Revealed: Why popcorn has you under its spell
To most people, it may be just a fun food to munch while watching a movie.
But to a couple of French investigators, popcorn is a biomechanical enigma waiting to be explained.
In an unusual study published on Wednesday, engineers Emmanuel Virot and Alexandre Ponomarenko carried out experiments into what makes popcorn, well, pop.
Cameras recording at 2,900 frames per second helped show what happened when a kernel of corn strutted its stuff.
When the temperature reached 100 degrees Celsius (180 degrees Fahrenheit), some of the moisture inside the corn started to turn into steam, the researchers found.
As the temperature rose to around 180 C (356 F), pressure built to around 10 bar, or 10 times the atmosphere at sea level.
Unable to withstand the stress, the outer shell broke open, causing a dramatic drop in pressure that forced the kernel's starchy innards to expand and protrude.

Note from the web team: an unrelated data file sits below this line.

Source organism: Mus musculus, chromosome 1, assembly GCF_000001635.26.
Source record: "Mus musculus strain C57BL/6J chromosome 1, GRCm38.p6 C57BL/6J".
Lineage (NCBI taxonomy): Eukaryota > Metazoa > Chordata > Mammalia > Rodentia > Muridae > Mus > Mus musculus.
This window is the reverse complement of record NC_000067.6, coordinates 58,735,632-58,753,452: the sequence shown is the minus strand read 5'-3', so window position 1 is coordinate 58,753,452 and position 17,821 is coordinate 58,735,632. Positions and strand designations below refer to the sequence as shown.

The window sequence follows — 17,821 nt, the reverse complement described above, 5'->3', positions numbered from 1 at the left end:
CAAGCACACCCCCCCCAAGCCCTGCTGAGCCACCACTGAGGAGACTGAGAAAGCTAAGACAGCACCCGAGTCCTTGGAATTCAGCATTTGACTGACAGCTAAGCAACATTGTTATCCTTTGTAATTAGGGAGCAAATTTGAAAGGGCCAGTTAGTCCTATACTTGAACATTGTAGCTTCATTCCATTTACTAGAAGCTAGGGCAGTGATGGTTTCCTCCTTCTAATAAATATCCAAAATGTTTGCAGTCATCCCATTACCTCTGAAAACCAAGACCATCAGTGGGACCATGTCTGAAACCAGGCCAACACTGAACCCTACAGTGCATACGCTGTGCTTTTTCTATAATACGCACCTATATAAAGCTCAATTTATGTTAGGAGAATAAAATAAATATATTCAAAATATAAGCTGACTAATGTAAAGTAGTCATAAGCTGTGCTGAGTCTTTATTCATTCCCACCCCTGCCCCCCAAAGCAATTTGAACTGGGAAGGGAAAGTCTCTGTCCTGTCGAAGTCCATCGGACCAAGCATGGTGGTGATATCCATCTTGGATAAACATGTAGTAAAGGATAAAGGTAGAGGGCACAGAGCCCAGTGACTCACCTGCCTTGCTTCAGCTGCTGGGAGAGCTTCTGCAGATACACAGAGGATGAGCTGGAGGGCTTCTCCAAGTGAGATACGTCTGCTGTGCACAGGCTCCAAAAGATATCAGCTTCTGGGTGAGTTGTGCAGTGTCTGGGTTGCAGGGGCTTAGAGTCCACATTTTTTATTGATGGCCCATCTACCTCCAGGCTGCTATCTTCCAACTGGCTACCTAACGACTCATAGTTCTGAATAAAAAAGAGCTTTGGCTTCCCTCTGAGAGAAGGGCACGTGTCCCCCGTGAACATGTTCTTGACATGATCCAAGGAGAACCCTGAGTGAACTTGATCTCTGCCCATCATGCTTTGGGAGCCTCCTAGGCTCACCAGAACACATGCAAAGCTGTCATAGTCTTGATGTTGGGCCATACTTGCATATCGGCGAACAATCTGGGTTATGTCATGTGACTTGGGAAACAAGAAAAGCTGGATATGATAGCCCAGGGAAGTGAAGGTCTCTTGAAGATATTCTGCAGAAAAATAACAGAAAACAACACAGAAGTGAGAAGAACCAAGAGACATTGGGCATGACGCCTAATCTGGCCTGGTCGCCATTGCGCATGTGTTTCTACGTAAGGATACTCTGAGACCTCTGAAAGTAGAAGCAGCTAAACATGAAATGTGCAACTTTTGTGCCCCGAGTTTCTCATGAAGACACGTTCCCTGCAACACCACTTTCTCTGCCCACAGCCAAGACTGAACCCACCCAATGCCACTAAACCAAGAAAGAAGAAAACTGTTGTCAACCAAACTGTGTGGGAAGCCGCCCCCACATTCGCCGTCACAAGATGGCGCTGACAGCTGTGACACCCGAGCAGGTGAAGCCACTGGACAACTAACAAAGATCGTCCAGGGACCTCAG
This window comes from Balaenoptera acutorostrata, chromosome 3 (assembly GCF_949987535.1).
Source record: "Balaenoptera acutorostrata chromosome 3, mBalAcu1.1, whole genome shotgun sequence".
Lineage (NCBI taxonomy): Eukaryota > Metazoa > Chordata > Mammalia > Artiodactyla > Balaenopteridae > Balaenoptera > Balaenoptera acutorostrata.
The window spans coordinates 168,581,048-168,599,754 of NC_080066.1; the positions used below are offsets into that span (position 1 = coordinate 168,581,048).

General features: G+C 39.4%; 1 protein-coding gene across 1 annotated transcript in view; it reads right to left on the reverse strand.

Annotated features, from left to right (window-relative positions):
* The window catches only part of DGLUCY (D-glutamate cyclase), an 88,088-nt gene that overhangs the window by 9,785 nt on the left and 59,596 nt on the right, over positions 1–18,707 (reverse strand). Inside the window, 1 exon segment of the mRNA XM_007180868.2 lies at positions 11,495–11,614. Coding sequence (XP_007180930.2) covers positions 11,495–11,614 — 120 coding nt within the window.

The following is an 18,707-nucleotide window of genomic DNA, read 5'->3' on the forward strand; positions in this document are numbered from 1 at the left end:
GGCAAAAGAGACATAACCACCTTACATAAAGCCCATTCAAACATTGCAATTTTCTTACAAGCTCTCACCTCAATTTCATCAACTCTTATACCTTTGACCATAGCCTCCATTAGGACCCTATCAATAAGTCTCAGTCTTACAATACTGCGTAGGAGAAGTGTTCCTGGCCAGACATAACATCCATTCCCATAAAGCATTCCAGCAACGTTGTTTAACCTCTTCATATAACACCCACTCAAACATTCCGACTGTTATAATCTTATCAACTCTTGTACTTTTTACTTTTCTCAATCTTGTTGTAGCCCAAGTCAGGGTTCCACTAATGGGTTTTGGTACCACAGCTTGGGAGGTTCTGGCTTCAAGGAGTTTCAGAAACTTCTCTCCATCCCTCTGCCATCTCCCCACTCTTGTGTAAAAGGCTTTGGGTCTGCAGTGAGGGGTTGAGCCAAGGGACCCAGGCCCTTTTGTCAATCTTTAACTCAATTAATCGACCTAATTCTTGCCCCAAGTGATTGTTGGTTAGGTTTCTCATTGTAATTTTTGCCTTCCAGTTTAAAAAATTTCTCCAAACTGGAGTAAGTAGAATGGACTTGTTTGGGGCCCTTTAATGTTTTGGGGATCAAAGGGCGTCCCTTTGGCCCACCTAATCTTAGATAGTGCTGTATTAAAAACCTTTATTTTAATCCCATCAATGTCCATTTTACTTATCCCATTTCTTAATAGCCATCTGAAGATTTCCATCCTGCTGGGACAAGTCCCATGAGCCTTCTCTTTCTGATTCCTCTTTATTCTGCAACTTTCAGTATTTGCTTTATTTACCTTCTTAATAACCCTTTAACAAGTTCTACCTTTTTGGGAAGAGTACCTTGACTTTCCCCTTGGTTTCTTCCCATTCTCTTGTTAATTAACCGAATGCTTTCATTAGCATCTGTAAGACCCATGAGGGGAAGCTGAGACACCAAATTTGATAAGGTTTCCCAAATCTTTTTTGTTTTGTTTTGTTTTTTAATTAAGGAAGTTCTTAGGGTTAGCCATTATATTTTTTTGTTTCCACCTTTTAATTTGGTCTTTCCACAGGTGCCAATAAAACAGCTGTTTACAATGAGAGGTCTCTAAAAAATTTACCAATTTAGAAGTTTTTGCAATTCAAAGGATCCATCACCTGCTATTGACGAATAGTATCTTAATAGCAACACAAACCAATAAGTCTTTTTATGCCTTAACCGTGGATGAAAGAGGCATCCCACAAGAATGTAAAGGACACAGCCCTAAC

"We found that the critical temperature is about 180 C (356 F), regardless of the size or shape of the grain," said Virot, an aeronautical engineer at the elite Ecole Polytechnique.
The first thing to emerge from the fractured shell is a limb-shaped structure - a "leg" - that comes into contact with the surface of the pan and starts to compress under the heat.
Tensed and then released, the "leg" causes the corn to leap up - a height ranging from a few millimetres to centimetres (tenths of an inch to several inches)-- and emit a "pop" from the sudden release of water vapour.
A few milliseconds later, the granules spewing from inside expand to form a spongey flake.
Evolution from fracture to flake takes less than 90 milliseconds - 0.09 of a second.
The popcorn's leap results from an intriguing combination of thermodynamics and fracture mechanics, rather than just the blast of pent-up gases.
"A piece of popcorn has a singular way of jumping, midway between explosive plants such as impatiens, and muscle-based animals such as human beings," the researchers said.
The study appears in a British journal, the Royal Society Interface.
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